Volunteers made their way back to the road after volunteering to shore up the dike, Thursday, March 26, 2009, near Fargo, N.D. The river had risen to 40.32 feet early Friday _ more than 22 feet above flood stage and inches more than the previous high water mark of 40.1 feet set April 7, 1897. (AP Photo/Minneapolis Star Tribune, Richard Tsong-Taatarii) **MANDATORY CREDIT; ST. PAUL PIONEER PRESS OUT; TWIN CITIES TV OUT **
Fargo, N.D. (AP) The Red River is slowly dropping but the weather will pose a new threat in Fargo, North Dakota.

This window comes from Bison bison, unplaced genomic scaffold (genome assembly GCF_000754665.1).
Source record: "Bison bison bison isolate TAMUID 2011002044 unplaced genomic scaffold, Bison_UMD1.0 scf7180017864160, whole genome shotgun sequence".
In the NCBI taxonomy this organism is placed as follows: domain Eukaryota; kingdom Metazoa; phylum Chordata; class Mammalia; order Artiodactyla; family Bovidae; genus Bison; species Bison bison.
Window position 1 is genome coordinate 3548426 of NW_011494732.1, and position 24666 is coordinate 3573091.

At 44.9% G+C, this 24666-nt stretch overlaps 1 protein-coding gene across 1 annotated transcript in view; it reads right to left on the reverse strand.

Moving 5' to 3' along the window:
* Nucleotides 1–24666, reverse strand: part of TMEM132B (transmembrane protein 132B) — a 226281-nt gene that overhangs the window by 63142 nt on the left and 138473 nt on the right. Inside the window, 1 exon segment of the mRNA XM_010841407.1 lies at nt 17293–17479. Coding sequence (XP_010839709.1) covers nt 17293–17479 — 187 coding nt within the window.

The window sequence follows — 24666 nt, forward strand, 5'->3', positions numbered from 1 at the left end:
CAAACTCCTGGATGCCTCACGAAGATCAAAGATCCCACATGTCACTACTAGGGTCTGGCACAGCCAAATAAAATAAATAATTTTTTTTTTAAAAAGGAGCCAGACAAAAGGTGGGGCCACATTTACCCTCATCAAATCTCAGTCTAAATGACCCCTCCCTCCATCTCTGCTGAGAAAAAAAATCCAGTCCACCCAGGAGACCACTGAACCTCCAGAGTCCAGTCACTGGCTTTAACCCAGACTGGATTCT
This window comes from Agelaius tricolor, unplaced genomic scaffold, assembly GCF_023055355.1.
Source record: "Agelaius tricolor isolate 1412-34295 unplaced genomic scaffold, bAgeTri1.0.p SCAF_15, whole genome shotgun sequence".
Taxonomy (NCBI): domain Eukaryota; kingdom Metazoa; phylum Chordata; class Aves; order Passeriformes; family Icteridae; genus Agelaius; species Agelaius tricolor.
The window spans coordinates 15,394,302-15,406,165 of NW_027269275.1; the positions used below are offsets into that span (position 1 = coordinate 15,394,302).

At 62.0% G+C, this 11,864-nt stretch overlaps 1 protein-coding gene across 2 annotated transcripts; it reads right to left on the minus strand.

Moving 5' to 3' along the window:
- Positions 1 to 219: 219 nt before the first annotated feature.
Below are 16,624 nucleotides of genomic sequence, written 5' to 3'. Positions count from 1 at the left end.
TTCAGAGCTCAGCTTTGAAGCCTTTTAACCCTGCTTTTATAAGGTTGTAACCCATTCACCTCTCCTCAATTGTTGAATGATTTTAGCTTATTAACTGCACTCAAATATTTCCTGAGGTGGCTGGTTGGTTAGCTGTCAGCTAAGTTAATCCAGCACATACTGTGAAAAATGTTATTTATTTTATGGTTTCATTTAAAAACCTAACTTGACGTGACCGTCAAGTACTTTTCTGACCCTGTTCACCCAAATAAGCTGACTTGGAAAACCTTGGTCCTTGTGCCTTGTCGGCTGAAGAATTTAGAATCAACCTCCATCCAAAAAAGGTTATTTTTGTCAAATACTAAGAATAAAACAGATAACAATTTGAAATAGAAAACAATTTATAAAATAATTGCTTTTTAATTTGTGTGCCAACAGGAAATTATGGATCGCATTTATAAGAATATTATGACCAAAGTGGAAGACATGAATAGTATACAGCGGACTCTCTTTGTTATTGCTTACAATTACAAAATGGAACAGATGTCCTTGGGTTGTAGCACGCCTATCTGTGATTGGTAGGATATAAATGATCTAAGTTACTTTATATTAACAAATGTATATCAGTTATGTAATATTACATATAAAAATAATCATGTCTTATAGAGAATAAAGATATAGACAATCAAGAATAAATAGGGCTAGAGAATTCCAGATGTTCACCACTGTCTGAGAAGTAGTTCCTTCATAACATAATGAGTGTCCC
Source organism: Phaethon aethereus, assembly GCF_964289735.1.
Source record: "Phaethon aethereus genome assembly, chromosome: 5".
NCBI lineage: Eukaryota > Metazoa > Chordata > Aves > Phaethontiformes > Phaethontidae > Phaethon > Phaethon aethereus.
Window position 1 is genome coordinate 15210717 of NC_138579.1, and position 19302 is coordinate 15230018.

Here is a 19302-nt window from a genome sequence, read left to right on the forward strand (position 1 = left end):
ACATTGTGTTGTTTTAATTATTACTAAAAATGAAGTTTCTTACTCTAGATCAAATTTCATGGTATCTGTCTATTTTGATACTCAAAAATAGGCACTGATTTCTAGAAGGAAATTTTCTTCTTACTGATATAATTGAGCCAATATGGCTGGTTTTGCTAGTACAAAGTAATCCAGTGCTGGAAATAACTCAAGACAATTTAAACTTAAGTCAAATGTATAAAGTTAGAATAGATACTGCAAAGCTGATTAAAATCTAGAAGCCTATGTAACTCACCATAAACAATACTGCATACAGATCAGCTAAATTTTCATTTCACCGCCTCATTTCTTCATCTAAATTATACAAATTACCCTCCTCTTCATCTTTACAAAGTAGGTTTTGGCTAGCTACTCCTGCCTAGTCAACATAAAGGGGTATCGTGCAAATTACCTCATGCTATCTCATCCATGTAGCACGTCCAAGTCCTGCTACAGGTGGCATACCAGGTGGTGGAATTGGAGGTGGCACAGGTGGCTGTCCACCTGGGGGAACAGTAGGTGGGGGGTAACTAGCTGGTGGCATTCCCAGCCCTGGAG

Forecasters expect a wintry storm to bring snow and gusty winds. One meteorologist says the region is in for “a full-blown blizzard.”
The wind could be the biggest problem, churning up waves and straining Fargo's hastily fortified sandbag levees.
The Red River dropped to 39 1/2 feet early Monday -- less than record highs set earlier in the week but still nearly 22 feet above flood stage.
City officials say they'll breathe easier when the river falls to 37 feet or lower. That's expected by Saturday.
Fargo's water and sewer plants are right next to the river, and are protected by a secondary dike system. City administrator Pat Zavoral says if they're lost “the city is uninhabitable.”